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Fannie Mae Report Finds Higher Mortgage Rates Won't Affect Recovery

By Allison Halliday | July 29, 2013

According to a new report from Fannie Mae, the recent rise in mortgage rates is unlikely to have any significant impact on home prices in the near future. Researchers for Fannie Mae looked at mortgage rates going back more than 20 years, and found that although rising mortgage rates may affect the number of sales, they were unlikely to impact house prices.


The study looked at house price and sales data, and historic mortgage rates during two particular periods when rates rapidly increased. The first period took place from October 1993 to December 1994 when the rates rose from 6.8% to 9.2%, while the second period occurred between October 1998 and May 2000 when rates rose from 6.7% to 8.5%. When the rates rose in the early 90s house prices leveled off and then dropped slightly, but during the second period of rate increases, property prices weren't impacted at all.

The lead researcher on the Fannie Mae study, Mark Palim, spoke to CNN Money about this report and pointed out that even though rates might change, sellers are often reluctant to lower prices, and buyers are generally willing to find ways to afford a new home. One of the ways they do this is by choosing rate loans that will keep prices low during the first few years that are later adjusted to be higher. Other factors such as rising income levels, increasing employment rates also mean people are more able to pay higher prices for homes.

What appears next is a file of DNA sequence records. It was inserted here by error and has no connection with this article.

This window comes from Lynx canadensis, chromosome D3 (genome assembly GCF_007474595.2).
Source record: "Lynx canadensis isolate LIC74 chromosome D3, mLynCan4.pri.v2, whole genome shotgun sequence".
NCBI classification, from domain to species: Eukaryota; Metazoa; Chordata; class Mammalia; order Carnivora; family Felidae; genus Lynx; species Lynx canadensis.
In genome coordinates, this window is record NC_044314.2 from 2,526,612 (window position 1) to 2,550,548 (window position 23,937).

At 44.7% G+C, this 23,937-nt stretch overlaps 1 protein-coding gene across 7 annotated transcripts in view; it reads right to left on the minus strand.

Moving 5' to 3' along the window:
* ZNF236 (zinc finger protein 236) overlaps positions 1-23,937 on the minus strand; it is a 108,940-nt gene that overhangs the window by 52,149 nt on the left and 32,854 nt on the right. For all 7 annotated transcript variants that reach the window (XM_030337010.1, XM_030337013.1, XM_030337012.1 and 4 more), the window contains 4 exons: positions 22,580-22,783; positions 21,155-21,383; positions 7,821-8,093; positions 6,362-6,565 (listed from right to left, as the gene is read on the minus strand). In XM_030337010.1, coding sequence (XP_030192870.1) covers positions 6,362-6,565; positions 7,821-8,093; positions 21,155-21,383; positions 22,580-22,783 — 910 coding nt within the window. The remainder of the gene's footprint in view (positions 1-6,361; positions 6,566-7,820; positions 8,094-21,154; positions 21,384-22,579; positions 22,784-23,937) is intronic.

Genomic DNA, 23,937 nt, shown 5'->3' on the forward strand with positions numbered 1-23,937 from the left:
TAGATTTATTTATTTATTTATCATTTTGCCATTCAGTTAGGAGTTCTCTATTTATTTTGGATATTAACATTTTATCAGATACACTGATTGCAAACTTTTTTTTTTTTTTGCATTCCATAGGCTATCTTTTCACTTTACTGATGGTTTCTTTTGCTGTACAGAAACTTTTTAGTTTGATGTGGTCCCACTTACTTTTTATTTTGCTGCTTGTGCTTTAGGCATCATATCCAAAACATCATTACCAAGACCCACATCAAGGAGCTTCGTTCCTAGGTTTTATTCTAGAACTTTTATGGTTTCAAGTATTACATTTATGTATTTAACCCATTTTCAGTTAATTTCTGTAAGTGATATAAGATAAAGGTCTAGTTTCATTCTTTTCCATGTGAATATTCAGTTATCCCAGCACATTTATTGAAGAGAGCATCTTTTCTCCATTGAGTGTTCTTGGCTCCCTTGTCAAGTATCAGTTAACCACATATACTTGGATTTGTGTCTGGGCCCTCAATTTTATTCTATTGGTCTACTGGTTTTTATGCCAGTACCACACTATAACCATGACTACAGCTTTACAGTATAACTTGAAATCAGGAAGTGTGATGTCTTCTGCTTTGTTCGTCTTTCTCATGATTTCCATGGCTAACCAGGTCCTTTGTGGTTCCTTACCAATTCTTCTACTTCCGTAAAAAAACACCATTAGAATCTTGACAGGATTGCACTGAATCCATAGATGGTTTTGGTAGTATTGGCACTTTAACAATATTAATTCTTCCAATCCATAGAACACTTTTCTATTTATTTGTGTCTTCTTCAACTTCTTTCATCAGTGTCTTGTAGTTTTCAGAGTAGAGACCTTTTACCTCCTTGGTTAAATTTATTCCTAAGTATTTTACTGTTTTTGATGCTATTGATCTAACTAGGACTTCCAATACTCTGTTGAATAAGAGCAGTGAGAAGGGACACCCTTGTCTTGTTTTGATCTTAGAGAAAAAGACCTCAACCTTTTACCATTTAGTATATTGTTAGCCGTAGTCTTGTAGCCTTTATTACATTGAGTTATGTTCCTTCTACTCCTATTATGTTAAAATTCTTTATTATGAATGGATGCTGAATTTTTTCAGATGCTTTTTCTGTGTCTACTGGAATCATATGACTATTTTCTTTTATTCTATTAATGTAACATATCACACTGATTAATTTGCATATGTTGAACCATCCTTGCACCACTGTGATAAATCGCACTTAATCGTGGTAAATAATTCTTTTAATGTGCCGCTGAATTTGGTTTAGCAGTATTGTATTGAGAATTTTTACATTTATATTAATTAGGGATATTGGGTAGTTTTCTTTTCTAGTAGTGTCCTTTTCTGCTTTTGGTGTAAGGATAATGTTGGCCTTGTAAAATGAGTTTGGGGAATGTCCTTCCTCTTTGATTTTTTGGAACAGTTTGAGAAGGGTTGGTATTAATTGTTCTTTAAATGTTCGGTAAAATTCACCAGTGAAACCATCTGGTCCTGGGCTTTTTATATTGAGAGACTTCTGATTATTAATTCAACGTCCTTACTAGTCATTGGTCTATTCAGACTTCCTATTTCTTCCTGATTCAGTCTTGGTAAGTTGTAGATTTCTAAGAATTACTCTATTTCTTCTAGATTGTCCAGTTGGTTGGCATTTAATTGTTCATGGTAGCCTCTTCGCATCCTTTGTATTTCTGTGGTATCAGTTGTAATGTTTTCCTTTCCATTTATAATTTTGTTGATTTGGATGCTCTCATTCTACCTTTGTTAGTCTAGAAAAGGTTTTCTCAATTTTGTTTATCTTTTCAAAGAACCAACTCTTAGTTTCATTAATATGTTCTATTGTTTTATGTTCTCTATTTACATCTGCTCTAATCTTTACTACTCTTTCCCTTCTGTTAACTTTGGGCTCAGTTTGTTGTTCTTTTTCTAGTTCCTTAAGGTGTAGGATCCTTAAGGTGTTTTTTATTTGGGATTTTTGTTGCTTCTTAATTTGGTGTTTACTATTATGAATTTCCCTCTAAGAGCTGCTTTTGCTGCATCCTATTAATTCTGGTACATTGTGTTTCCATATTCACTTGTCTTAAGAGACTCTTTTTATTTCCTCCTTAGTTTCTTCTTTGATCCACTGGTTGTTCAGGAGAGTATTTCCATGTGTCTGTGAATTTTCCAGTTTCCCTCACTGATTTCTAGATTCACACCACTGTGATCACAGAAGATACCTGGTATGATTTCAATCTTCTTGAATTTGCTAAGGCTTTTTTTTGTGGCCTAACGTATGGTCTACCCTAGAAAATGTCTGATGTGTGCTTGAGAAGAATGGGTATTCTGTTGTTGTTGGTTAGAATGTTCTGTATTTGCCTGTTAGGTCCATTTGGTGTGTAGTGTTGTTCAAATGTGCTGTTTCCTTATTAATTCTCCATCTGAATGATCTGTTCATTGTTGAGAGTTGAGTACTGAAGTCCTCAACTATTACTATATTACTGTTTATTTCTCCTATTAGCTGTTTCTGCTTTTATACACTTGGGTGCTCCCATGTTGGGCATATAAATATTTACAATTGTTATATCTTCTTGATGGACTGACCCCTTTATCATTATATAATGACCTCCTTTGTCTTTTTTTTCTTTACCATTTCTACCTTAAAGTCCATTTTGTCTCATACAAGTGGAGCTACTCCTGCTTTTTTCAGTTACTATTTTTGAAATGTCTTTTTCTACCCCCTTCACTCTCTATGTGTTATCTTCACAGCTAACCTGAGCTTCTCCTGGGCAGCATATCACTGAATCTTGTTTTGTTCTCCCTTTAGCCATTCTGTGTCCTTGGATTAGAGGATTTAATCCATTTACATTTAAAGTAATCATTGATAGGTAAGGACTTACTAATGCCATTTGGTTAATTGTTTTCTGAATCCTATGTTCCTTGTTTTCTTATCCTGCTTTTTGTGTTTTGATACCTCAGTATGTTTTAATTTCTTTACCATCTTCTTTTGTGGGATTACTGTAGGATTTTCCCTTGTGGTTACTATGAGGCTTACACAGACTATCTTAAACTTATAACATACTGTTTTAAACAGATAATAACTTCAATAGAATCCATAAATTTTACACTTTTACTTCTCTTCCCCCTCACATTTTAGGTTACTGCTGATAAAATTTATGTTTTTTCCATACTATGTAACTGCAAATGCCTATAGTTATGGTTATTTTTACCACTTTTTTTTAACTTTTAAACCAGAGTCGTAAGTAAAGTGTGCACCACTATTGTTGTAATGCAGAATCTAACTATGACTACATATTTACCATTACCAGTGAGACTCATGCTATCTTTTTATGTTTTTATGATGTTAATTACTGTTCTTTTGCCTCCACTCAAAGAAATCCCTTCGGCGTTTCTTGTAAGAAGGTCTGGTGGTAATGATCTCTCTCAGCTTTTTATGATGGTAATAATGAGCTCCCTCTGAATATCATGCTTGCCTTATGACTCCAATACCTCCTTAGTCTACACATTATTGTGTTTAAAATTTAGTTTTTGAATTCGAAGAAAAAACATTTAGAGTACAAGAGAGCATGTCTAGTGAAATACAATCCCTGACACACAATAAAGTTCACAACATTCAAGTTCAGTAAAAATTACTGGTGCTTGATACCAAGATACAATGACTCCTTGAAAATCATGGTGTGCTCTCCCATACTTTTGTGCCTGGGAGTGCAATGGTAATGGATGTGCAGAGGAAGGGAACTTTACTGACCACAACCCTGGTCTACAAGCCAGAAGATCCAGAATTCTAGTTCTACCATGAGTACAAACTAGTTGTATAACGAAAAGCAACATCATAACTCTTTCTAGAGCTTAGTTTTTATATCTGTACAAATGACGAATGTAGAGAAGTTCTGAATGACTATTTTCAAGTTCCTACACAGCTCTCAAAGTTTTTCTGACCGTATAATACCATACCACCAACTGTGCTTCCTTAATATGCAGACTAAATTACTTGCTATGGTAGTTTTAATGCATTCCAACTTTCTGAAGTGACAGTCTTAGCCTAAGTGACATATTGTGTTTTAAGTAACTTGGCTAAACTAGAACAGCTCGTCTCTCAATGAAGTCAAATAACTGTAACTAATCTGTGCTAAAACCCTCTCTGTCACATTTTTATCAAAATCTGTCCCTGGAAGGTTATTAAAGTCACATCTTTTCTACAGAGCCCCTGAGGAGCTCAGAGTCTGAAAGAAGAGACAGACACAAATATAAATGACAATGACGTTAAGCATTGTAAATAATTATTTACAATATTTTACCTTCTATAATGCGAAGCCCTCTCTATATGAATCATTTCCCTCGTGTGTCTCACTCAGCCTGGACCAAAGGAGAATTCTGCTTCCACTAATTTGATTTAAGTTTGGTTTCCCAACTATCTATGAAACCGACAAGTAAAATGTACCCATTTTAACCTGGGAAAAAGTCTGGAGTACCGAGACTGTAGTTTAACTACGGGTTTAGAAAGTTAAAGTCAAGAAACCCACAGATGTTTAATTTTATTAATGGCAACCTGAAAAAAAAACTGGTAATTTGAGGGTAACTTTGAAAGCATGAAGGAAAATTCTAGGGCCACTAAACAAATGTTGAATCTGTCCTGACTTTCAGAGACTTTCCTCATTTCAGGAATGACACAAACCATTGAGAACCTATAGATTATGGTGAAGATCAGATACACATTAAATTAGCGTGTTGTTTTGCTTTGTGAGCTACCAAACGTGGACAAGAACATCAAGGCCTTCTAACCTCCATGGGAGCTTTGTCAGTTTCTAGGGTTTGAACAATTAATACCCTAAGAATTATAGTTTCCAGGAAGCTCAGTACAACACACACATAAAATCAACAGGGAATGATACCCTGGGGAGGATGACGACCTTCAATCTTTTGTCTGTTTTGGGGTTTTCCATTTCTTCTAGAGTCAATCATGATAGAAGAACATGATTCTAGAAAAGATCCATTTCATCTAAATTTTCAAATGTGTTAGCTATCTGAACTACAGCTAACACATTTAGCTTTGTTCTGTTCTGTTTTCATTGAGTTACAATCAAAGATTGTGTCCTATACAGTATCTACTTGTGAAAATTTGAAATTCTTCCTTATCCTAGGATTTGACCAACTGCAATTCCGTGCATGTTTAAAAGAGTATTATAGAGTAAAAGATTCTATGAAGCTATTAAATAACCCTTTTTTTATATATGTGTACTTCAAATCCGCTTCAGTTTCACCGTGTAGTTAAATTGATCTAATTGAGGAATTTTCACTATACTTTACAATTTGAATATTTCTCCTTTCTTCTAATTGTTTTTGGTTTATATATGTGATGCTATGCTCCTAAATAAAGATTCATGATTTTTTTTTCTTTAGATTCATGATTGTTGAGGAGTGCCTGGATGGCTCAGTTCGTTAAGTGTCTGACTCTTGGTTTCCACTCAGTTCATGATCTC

Not everyone agrees with this new report from Fannie Mae, and some economists feel rising rates will definitely impact house prices, and could affect the housing market recovery. The chief economist for Moody's Analytics looked at 20 years of data on house prices and mortgage rates and came to the conclusion that every time mortgage rates rose by a percentage point, house prices lowered by half a percentage point. However he did conclude that mortgage rates are still affordable.

The chief economist for the Mortgage Bankers Association, Jay Brinkmann, thinks the rate increases will impact the type of house chosen by buyers, and that they will choose smaller homes in cheaper neighborhoods, but that they will still keep buying. This assessment is not something that Laurence Yun, chief economist for the National Association of Realtors necessarily agrees with. He feels that increasing mortgage rates will affect the number of sales, leading to an increase in inventory, and ultimately falling house prices.

Allison Halliday is a Realty Biz News contributing writer. She handles International Real Estate and is a seasoned blogger.
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